The 1LT, arriving in the first quarter of 2024, will start at $44,995 and have an estimated range of 247 miles.
Super Cruise, GM’s advanced driver assistance system that allows for hands-free driving on certain highways, will be available in certain trims of the Blazer EV.
The 2023 Blazer will come with 11.5 kW charging capability as well as DC Fast charging up to 190 kW, which the company says would add 78 miles of range in 10 minutes. The front lighting on the Blazer EV will show off the state of charge while the SUV charges, increasing in speed and intensity as the charge increases.
Inside the Blazer, customers will get a 17.7-inch color touchscreen as well as an 11-inch color driver information cluster.
There’s no start button on the Blazer; all you have to do is push the brake pedal after closing the door, and the Blazer EV will wake. Chevy also says that through the MyChevy app, owners can plot and locate charging stations along a set route. The Blazer EV will also get GM’s Ulitifi technology, which will allow for over-the-air updates and further customization for apps and services that customers want.
The top-of-the-line Super Sport Blazer EV SS features an exclusive performance AWD configuration that produces up to 557 horsepower and up to 648 lb.-ft. of torque, and offers what Chevy calls, a “unique WOW (Wide Open Watts) mode enabling 0-60 sprints of approximately less than four seconds (based on GM-estimates).”
And then there’s the Police Pursuit version, which is made specifically for law enforcement.
According to Bell, Chevy has worked closely with police in different municipalities to create the Police Pursuit version of the Blazer EV. He said it will get the same charging rates and ranges as the consumer model, but that the interior is specifically designed for police needs.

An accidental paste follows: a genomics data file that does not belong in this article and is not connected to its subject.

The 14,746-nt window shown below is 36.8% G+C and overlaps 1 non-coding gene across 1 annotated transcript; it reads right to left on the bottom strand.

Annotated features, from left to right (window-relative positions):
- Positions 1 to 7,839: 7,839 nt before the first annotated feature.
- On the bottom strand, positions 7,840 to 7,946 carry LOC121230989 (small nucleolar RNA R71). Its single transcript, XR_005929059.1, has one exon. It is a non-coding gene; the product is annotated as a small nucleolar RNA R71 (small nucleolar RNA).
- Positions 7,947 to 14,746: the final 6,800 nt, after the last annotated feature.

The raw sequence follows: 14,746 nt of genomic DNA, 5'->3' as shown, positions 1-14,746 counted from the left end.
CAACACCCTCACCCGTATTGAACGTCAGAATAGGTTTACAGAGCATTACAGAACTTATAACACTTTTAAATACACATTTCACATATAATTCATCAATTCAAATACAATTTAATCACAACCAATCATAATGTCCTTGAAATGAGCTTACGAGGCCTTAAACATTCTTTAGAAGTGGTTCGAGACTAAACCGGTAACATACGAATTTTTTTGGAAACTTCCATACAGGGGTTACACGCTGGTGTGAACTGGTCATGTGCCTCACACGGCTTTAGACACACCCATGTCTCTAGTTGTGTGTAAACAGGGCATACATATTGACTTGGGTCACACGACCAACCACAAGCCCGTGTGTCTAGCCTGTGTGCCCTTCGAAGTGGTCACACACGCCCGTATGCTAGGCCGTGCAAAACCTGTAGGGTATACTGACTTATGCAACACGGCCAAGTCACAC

It will be available in rear-wheel drive or dual-motor all-wheel drive and get Brembo brakes. Chevy also said that it will offer commercial trims of the Blazer EV that will meet the needs of pharmaceutical and rental companies, as well.
Chevy has been in the electric game longer than most auto manufacturers, starting with the plug-in hybrid Chevy Volt, which landed in consumers’ hands in 2010. Bell said that the company plans to continue to leverage the learnings from its previous endeavors in the EV space, including the Volt, Bolt EV and Bolt EUV, to keep expanding the electrified offerings from Chevrolet.
“Our part is to push the consumer into this space,” Bell said, “We’ve got work to do to get the conversation into the masses, and we’re certainly gonna leverage our 3,000 dealers who have consumers where 87% of our population live within 10 miles of them.”
One of the biggest challenges to EV adoption, Bell acknowledges, is public charging infrastructure and EV costs. Bell said that with the launch of the Blazer, the company will continue to work to install more fast charging at dealers across the country and work to source local community electricians and installers for home charging. Chevrolet and GM are also going to leverage the dealer network to improve charging access, Bell said.
Last week, GM announced a partnership with Pilot, and Flying J, to collaborate on a nationwide fast-charging network, as well.
The Blazer EV will be built at GM’s Ramos Arizpe plant in Mexico, where the current internal combustion engine version of the Blazer is built.